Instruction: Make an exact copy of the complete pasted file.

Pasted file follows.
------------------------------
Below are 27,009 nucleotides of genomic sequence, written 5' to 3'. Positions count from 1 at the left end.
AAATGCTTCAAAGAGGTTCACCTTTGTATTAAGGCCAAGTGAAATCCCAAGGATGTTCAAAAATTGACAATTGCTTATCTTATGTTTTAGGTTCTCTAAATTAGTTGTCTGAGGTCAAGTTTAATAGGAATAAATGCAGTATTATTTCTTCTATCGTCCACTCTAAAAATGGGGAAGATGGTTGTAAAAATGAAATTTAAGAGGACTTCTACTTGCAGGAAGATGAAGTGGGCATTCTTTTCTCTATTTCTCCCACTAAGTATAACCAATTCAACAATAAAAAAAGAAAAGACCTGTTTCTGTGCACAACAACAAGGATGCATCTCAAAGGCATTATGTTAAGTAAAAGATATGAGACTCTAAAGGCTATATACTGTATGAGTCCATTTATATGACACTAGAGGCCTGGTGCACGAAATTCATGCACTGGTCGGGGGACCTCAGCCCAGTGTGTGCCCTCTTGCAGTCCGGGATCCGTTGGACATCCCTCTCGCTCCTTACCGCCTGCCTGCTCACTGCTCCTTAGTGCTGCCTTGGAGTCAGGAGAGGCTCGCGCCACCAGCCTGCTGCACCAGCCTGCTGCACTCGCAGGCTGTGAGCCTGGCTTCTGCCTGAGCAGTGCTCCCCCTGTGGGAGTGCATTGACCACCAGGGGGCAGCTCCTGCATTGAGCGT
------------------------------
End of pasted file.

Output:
Below are 27,009 nucleotides of genomic sequence, written 5' to 3'. Positions count from 1 at the left end.
AAATGCTTCAAAGAGGTTCACCTTTGTATTAAGGCCAAGTGAAATCCCAAGGATGTTCAAAAATTGACAATTGCTTATCTTATGTTTTAGGTTCTCTAAATTAGTTGTCTGAGGTCAAGTTTAATAGGAATAAATGCAGTATTATTTCTTCTATCGTCCACTCTAAAAATGGGGAAGATGGTTGTAAAAATGAAATTTAAGAGGACTTCTACTTGCAGGAAGATGAAGTGGGCATTCTTTTCTCTATTTCTCCCACTAAGTATAACCAATTCAACAATAAAAAAAGAAAAGACCTGTTTCTGTGCACAACAACAAGGATGCATCTCAAAGGCATTATGTTAAGTAAAAGATATGAGACTCTAAAGGCTATATACTGTATGAGTCCATTTATATGACACTAGAGGCCTGGTGCACGAAATTCATGCACTGGTCGGGGGACCTCAGCCCAGTGTGTGCCCTCTTGCAGTCCGGGATCCGTTGGACATCCCTCTCGCTCCTTACCGCCTGCCTGCTCACTGCTCCTTAGTGCTGCCTTGGAGTCAGGAGAGGCTCGCGCCACCAGCCTGCTGCACCAGCCTGCTGCACTCGCAGGCTGTGAGCCTGGCTTCTGCCTGAGCAGTGCTCCCCCTGTGGGAGTGCATTGACCACCAGGGGGCAGCTCCTGCATTGAGCGT